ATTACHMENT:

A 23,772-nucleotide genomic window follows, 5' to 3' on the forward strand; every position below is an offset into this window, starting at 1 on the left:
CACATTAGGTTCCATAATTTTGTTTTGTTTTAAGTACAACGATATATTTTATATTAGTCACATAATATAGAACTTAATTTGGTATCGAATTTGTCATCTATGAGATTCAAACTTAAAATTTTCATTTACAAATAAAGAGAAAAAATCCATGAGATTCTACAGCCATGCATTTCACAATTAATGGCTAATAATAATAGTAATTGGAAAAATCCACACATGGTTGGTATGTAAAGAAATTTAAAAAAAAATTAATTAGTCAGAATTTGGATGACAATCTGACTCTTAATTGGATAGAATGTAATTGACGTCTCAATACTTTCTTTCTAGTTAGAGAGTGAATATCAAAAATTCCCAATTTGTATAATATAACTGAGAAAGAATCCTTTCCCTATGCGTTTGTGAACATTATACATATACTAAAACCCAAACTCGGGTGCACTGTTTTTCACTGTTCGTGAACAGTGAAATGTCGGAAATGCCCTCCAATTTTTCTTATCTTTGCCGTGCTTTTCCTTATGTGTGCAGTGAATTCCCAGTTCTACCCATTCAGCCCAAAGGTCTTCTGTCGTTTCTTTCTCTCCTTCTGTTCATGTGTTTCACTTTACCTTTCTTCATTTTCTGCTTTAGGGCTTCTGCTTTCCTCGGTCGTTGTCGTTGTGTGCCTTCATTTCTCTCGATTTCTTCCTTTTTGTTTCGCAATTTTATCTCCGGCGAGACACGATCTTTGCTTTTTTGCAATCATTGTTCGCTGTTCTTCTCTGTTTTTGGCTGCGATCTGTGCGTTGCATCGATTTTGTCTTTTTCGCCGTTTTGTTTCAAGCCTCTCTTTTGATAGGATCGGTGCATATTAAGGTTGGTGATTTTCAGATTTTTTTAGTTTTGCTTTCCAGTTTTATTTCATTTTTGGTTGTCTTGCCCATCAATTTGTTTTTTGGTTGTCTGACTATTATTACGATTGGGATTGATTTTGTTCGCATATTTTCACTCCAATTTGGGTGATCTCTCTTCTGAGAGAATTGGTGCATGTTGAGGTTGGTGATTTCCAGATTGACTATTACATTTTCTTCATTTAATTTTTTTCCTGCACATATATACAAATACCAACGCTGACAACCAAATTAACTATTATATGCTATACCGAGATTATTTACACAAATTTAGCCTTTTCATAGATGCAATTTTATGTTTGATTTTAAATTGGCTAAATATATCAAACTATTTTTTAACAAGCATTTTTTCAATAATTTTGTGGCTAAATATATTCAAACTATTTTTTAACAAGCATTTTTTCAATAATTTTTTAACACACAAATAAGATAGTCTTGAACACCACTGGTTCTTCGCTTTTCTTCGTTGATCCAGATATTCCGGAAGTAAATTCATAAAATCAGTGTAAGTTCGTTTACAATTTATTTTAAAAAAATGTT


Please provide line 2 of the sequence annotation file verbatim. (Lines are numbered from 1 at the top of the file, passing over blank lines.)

CACATTAGGTTCCATAATTTTGTTTTGTTTTAAGTACAACGATATATTTTATATTAGTCACATAATATAGAACTTAATTTGGTATCGAATTTGTCATCTATGAGATTCAAACTTAAAATTTTCATTTACAAATAAAGAGAAAAAATCCATGAGATTCTACAGCCATGCATTTCACAATTAATGGCTAATAATAATAGTAATTGGAAAAATCCACACATGGTTGGTATGTAAAGAAATTTAAAAAAAAATTAATTAGTCAGAATTTGGATGACAATCTGACTCTTAATTGGATAGAATGTAATTGACGTCTCAATACTTTCTTTCTAGTTAGAGAGTGAATATCAAAAATTCCCAATTTGTATAATATAACTGAGAAAGAATCCTTTCCCTATGCGTTTGTGAACATTATACATATACTAAAACCCAAACTCGGGTGCACTGTTTTTCACTGTTCGTGAACAGTGAAATGTCGGAAATGCCCTCCAATTTTTCTTATCTTTGCCGTGCTTTTCCTTATGTGTGCAGTGAATTCCCAGTTCTACCCATTCAGCCCAAAGGTCTTCTGTCGTTTCTTTCTCTCCTTCTGTTCATGTGTTTCACTTTACCTTTCTTCATTTTCTGCTTTAGGGCTTCTGCTTTCCTCGGTCGTTGTCGTTGTGTGCCTTCATTTCTCTCGATTTCTTCCTTTTTGTTTCGCAATTTTATCTCCGGCGAGACACGATCTTTGCTTTTTTGCAATCATTGTTCGCTGTTCTTCTCTGTTTTTGGCTGCGATCTGTGCGTTGCATCGATTTTGTCTTTTTCGCCGTTTTGTTTCAAGCCTCTCTTTTGATAGGATCGGTGCATATTAAGGTTGGTGATTTTCAGATTTTTTTAGTTTTGCTTTCCAGTTTTATTTCATTTTTGGTTGTCTTGCCCATCAATTTGTTTTTTGGTTGTCTGACTATTATTACGATTGGGATTGATTTTGTTCGCATATTTTCACTCCAATTTGGGTGATCTCTCTTCTGAGAGAATTGGTGCATGTTGAGGTTGGTGATTTCCAGATTGACTATTACATTTTCTTCATTTAATTTTTTTCCTGCACATATATACAAATACCAACGCTGACAACCAAATTAACTATTATATGCTATACCGAGATTATTTACACAAATTTAGCCTTTTCATAGATGCAATTTTATGTTTGATTTTAAATTGGCTAAATATATCAAACTATTTTTTAACAAGCATTTTTTCAATAATTTTGTGGCTAAATATATTCAAACTATTTTTTAACAAGCATTTTTTCAATAATTTTTTAACACACAAATAAGATAGTCTTGAACACCACTGGTTCTTCGCTTTTCTTCGTTGATCCAGATATTCCGGAAGTAAATTCATAAAATCAGTGTAAGTTCGTTTACAATTTATTTTAAAAAAATGTT